It’s a different kind of Black Friday; one where instead of firms going from losses ‘into the black’, their mood is very black, and there’s no sunshine on the horizon. The writing is on the wall, the corporate joy-ride has come to an end.
How could this happen? For more than 40 years, we’ve seen a never-ending boom in technologically driven market success, brand loyalty, and corporate profits. The birth of the internet, online sales and marketing, and the unparalleled triumph of annual events like Cyber Monday, Singles Day, and all the other mega sales blowouts, made it look like the party was never going to end.
Like going bankrupt, it happened gradually, then suddenly. Gradually, more and more money was being ‘taken out of the system’, as middlemen were disintermediated, and consumers went direct to the source. Who needs a travel agent or a used car dealer, when you can buy all that you need online? Who needs an electrician or a broker, when solar powered lights and investment funds are right there, on your phone?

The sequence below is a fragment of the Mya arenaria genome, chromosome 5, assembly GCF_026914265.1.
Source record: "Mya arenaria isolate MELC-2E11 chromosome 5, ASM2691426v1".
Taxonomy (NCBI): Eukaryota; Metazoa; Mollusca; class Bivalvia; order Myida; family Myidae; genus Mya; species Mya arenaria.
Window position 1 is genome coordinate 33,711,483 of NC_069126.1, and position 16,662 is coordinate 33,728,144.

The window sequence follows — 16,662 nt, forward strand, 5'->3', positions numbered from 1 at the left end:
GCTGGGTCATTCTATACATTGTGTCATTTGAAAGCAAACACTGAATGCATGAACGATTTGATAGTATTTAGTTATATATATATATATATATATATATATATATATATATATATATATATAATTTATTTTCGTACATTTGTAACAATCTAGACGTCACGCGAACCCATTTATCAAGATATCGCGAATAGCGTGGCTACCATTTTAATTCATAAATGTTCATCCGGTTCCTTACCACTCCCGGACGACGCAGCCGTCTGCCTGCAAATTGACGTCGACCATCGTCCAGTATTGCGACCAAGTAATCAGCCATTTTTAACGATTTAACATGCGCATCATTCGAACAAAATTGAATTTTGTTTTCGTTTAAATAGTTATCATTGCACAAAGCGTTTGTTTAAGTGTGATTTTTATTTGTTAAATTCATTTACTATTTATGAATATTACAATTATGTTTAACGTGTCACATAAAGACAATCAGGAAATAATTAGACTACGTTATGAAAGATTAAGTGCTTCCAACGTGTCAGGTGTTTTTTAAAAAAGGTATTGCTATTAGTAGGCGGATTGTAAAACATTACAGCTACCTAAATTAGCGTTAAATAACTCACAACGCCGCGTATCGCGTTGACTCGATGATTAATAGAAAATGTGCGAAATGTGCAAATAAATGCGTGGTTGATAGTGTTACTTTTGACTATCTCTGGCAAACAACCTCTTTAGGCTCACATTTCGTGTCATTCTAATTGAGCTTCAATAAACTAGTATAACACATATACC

For a while, the tech and internet giants made a killing, as the default point of purchase shifted from convenience and location to connected and customized. It was easier to let Google or Alexa find the stuff you needed; most of the time, you didn’t need to search – they prompted you to buy!
Then suddenly, things were different. People stopped buying cars, TV screens and phones. Even ‘cheap’ Chinese goods last a lifetime, and how many pairs of high-end sneakers can you actually wear? Luxury brands that thrived in the 2020s saw volumes and prices fall off a cliff. The idea of constant upgrades seems quaintly obsolete, and if you do need a replacement for a broken or lost item, it’s easy enough to order it from your local 3D print shop.
The age of mass manufacturing by industrial corporations is over, and assembly line robots have whirred to a standstill. Small and agile is the new style of commerce, and now consumers value personal experiences more than branded goods.
That’s where the money’s gone.